Em-URGE-ing Voices

Your urgent thoughts, urging action

#RJ Wrapped

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December 30, 2023

The Reproductive Justice movement has faced a lot of challenges this year, but has also witnessed several wins. Here’s what our #ReproductiveJusticeWrapped “sounds” like in 2023:

  • April 14, 2023: Colorado Governor Jared Polis approves Senate Bill 23-189, requiring health insurance coverage for the cost of abortions, beginning January 1, 2025.
    • Senate Bill 23-189 is a huge win for reproductive rights advocates in Colorado, as it requires “large employer health benefit plans,” like MetLife, for example, to completely cover the cost of abortion care. This coverage includes deductibles and copayments as well.
    • In addition to abortion justice, SB 23-189 has increased funding for family planning services, coverage for sterilization for plans issues or renewed on or after January 1, 2025, and makes HIV treatment more accessible without previous authorization/step therapy.
  • May 18, 2023: Rhode Island passes the “Health Care for Children and Pregnant Women – Equality in Abortion Coverage” Partisan Bill.
    • This act ensures that abortion services are covered by Medicaid in the state of Rhode Island. Additionally, it prohibits the exclusion of abortion service coverage from state employee insurance plans.
  • May 27, 2023: Texas signs the “CROWN” Act into law, prohibiting racial discrimination on the basis of hair style or texture.
    • The CROWN (“Create a Respectful and Open World for Natural Hair”) Act was first created in 2019 in California, “extending statutory protection to hair texture and protective styles such as braids, locs, twists, and knots in the workplace and public schools.”
    • Although this legislation is not related to sexual and reproductive rights, it is still inherently reproductive justice. The right to bodily autonomy includes being able to express oneself, their culture, and heritage, without punishment. Texas is also the largest state that URGE serves, making it a big win alongside other advocacy initiatives. 
  • June 15, 2023: The U.S. The Supreme Court upholds the Indian Child Welfare Act of 1978.
    • Though enacted 45 years ago, the Supreme Court voted (7-2) to uphold “the law’s preferences for Native tribes when Indian children are adopted, ruling that the law does not discriminate on the basis of race and does not impermissibly impose a federal mandate on traditionally state-regulated areas of power.”
    • Reproductive justice includes the right to raise children in a safe, equitable environment. For youth belonging to marginalized communities in particular, it is important that we include their protection and equal opportunities to live a quality life in RJ work. 
  • July 13, 2023: The U.S. Food and Drug Administration approves Opill (norgestrel), the first ever oral contraceptive pill that is available to Americans over-the-counter and without a prescription.
    • Opill is an over-the-counter contraceptive tablet that has been made available to the American public without a prescription, 50 years after FDA first approved the pill with a prescription. There is no age restriction to obtain Opill, which means that marginalized communities─young, queer, of color, and of a lower socioeconomic status─can more easily manage their own abortion.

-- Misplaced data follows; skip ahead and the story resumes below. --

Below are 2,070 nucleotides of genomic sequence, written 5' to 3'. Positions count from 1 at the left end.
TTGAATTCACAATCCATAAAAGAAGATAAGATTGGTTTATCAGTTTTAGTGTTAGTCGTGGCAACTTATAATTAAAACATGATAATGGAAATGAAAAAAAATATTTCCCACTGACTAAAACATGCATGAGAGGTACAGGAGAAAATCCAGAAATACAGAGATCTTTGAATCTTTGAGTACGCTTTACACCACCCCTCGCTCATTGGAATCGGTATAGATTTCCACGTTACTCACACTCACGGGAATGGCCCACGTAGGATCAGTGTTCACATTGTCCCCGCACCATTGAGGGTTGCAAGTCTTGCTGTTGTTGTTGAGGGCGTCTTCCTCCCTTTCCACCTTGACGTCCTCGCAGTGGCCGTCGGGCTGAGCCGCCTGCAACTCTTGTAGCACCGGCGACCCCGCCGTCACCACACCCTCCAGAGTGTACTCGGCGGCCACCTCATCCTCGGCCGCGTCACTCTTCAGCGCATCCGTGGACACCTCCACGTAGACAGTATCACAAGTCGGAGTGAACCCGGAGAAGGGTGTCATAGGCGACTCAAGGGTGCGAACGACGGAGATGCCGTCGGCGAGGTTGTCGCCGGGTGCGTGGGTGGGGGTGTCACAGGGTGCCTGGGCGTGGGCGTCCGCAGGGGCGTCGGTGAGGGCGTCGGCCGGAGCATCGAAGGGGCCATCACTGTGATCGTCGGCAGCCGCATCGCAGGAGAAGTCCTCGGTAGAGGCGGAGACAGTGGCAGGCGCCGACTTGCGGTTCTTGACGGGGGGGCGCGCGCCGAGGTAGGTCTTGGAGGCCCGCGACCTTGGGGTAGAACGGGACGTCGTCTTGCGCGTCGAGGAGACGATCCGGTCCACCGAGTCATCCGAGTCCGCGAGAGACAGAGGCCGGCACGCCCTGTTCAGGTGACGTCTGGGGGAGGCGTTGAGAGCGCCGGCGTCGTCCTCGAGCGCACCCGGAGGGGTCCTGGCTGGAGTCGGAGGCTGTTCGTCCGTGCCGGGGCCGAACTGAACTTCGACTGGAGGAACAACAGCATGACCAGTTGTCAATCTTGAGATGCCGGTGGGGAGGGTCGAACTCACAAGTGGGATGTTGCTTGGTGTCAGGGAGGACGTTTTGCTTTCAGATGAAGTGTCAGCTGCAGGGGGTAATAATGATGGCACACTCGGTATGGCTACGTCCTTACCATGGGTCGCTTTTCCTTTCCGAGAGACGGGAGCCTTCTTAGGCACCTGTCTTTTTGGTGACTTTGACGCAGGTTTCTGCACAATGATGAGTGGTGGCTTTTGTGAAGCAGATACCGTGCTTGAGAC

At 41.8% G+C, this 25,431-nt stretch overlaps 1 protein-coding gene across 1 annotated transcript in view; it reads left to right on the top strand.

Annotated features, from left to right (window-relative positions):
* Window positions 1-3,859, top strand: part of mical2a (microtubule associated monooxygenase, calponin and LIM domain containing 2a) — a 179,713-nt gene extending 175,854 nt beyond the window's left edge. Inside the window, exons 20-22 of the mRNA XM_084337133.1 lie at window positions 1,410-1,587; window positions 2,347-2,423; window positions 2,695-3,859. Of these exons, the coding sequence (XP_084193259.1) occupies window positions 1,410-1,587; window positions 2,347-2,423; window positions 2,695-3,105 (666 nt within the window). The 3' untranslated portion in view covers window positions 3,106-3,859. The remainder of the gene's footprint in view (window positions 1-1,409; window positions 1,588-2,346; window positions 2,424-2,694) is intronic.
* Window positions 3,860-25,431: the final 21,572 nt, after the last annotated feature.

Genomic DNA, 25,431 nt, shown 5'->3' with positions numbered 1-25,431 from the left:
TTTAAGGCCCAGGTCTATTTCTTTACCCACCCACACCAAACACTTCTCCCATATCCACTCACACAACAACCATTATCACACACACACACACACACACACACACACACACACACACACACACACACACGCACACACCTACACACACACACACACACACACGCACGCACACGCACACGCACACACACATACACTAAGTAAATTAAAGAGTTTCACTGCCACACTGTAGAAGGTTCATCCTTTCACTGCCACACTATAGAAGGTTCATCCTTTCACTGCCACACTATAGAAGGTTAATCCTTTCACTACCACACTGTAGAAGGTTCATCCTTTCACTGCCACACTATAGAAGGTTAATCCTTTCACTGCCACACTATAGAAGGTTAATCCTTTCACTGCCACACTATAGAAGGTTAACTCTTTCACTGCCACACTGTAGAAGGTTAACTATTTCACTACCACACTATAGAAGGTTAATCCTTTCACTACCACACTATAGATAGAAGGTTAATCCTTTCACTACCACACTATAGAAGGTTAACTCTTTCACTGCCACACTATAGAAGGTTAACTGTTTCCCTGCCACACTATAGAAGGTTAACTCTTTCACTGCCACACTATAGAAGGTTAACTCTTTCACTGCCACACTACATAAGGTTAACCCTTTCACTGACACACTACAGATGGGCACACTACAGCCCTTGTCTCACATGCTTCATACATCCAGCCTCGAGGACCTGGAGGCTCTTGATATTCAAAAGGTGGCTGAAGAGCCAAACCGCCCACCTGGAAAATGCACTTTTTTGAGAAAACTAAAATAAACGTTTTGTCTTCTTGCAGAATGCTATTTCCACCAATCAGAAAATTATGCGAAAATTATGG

• November 7, 2023: Issue 1 passes in Ohio, incorporating “abortion, contraception, fertility treatment, miscarriage care, and continuing one’s own pregnancy into the Ohio Constitution.”
    • Issue 1 passing in Ohio, a historically Republican state, is a huge win for the reproductive justice movement. This legislation has changed the Ohio Constitution to protect the right to “one’s own reproductive medical treatment,” including abortion. Issue 1 was introduced and passed alongside Issue 2, legalizing recreational marijuana use in the state for folks 21 and over.
  • December 31, 2023: End of the “Forced or Involuntary Sterilization Compensation Program,” which provided financial compensation for victims of coerced sterilization by the state of California, beginning January 1, 2022.
    • The Forced or Involuntary Sterilization Compensation Program (FISCP) has promised financial compensation, about $25,000 per victim, to those who were sterilized without their consent by the California Department of Corrections and Rehabilitation and by California State Hospitals. Currently, there is no public record of how many people have been compensated. At least 20,000 people have been sterilized in California since 1979. Read more about the program here: What You Should Know About The Forced or Involuntary Sterilization Compensation Program (FISCP)

With everything going on in the world, it can be difficult to remember to celebrate our victories. The overturning of Roe v. Wade in 2022 resulted in several major setbacks for reproductive rights in the United States, and was discouraging for folks who have been part of the fight for bodily autonomy for decades. 

Nonetheless, it also served as a catalyst for activists, politicians, community organizers, and social justice initiatives all over the country in the larger reproductive justice movement. In 2023 alone we have witnessed history with the first over-the-counter contraceptive pill made available without a prescription or age limit, legislation for insurance coverage of abortion services in multiple states, and guaranteed protections for HIV treatment. 

The reproductive justice movement has gained momentum in the United States and beyond, and has been effective in reclaiming sexual and reproductive health rights for communities in need. It is safe to say that no matter how many debates, competing interests, or bigoted actors are involved in asserting control over others bodies, the reproductive justice movement is active and here for good. See you next year!